Just a note on the small egged octopuses, we did make another attempt at culturing them this year, but got nothing useful out of our efforts. I made some attempts hand feeding some juveniles with large mysids, which they accepted on occasion. Problem there is that there was simply no way I could be around enough to feed them effectively, even spending hours with them and trying to feed at least three times a day. Probably really stressed the paralarvae as well. Keeping live mysids with the paralarvae did not help as the paralarvae had extreme difficulty catching them. Also did some work with amphipods, which failed despite a promising start. We observed that some paralarvae were capable of catching and feeding on amphipods, which was confirmed by expansion of stomach and crop, after being initially raised on a very limited crab zoeae supply, but for some reason by the experiment's end the juveniles were refusing to feed on the amphipods. We suspect that bacteria carried in the amphipods may have gotten to the paralarvae. We only got slightly over two weeks this year, despite reducing the paralarvae we included in our experiments to improve the available feed per paralarva. Certainly seems that zoeae are important as the paralarvae were always seemingly full when with the zoeae, but seemed hungry the day they exhausted our stock as judged through stomach content, despite some other foods being available. Still looking into production methods...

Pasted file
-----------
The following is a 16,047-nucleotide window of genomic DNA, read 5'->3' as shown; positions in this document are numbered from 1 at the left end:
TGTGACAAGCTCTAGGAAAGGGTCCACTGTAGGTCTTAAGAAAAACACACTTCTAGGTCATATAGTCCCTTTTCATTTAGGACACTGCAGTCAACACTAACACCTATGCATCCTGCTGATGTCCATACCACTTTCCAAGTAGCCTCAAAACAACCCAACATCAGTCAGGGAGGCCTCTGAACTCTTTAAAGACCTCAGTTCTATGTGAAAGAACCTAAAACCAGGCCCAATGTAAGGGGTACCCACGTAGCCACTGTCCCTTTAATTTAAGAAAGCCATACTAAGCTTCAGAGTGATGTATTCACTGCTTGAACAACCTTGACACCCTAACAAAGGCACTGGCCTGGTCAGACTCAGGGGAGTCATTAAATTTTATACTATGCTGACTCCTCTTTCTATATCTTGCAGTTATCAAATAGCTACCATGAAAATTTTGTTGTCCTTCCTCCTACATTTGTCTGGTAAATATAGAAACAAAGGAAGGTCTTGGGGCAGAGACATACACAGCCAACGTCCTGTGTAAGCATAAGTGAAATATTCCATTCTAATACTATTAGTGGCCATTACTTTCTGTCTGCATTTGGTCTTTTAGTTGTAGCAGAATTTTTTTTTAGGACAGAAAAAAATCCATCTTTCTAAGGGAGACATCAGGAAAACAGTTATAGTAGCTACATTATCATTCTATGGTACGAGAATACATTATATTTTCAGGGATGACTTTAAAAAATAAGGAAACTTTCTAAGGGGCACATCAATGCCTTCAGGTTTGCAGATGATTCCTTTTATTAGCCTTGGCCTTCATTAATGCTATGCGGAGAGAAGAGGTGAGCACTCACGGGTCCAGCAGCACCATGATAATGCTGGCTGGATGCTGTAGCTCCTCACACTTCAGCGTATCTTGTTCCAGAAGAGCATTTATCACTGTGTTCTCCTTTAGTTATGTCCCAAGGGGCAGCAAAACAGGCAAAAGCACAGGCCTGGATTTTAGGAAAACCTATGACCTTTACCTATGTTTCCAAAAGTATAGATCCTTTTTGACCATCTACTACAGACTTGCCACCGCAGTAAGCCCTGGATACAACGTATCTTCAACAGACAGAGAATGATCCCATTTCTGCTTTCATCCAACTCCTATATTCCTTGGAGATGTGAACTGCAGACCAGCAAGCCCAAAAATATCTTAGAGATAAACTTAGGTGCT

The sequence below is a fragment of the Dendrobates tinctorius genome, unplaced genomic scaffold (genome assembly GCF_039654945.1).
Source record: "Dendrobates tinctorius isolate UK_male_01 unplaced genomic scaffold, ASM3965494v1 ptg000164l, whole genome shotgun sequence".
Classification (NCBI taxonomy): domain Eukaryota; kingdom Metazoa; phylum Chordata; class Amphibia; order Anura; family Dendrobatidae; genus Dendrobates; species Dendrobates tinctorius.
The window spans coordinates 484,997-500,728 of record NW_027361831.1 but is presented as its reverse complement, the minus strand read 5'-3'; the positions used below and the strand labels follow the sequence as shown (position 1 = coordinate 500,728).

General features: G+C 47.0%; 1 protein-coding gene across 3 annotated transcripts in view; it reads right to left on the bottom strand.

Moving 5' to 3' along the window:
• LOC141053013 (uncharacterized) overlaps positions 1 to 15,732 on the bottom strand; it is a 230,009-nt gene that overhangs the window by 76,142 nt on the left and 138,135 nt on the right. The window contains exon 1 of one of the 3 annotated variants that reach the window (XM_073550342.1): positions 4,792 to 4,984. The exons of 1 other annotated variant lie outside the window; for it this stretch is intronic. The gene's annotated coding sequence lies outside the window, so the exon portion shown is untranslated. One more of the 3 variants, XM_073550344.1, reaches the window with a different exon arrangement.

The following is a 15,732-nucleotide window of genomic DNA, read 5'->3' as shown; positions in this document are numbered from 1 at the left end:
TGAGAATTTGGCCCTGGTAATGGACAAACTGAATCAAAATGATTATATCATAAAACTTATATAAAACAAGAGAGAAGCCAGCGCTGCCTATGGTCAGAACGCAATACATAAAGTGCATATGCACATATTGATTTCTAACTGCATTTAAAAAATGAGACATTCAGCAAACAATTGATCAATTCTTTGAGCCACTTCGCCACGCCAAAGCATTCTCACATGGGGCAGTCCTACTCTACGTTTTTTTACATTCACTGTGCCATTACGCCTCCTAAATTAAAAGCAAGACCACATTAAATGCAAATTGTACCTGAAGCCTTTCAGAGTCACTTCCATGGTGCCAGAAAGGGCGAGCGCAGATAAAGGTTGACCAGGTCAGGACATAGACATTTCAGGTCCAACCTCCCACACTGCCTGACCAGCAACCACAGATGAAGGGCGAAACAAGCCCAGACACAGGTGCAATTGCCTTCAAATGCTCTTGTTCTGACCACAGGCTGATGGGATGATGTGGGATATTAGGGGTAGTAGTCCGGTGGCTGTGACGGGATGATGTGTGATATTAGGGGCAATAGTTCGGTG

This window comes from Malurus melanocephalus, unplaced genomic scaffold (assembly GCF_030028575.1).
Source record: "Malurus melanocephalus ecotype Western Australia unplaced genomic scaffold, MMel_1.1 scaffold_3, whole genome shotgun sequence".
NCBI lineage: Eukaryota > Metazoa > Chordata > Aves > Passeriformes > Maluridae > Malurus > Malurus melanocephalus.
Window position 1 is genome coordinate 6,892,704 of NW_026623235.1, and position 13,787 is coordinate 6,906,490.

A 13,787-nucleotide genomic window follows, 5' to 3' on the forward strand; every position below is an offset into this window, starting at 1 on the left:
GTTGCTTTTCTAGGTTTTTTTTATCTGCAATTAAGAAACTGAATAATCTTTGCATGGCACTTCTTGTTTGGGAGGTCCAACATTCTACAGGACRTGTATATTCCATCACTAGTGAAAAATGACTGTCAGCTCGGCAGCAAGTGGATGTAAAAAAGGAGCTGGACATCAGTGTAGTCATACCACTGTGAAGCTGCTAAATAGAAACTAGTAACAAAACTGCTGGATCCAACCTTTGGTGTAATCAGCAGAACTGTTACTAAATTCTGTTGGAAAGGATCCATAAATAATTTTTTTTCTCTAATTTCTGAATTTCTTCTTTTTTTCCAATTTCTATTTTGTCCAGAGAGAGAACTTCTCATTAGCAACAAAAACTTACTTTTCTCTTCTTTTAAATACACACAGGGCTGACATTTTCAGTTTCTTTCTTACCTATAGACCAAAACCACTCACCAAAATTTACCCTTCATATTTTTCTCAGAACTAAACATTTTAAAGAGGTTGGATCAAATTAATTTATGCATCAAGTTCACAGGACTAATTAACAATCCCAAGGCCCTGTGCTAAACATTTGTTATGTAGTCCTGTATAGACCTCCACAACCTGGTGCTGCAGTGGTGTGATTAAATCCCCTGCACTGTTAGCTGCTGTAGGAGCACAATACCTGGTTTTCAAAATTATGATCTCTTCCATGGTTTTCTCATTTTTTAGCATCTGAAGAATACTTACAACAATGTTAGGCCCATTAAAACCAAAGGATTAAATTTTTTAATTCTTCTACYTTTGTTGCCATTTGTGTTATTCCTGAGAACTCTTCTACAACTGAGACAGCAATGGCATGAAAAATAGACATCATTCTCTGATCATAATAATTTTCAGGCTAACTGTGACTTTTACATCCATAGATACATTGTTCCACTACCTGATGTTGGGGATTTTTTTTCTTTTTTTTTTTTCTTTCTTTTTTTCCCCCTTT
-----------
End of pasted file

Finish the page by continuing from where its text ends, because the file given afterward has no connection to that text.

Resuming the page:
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My most urgent question is should I move the eggs to a breeding area?
There are 5 other aquarium fish in the tank.

My pigmy octopus, It was sold as a brown pacific octopus.
It is very small, 8 inch arms, the body is the size of half my thumb.
In just hid away for 5 days and we discovered it under a rock with eggs hanging down from the rock.

What should I do?
There are 5 other aquarium fish in the tank.
Should i move the eggs to a separate breeding cage?
How long before the eggs hatch, if they do?
What kind of food?
What preparations should I make?
HELP!
 

DWhatley

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Is the female still alive? If so keep her with the eggs as she will care for them until they hatch. If you can remove the fish or isolate the mother and eggs in the tank, I would recommend that over trying to move the eggs. If you do move the eggs, use the water from the existing tank and try to minimize any changes to the environment. I would suggest not doing water changes while the eggs are brooding.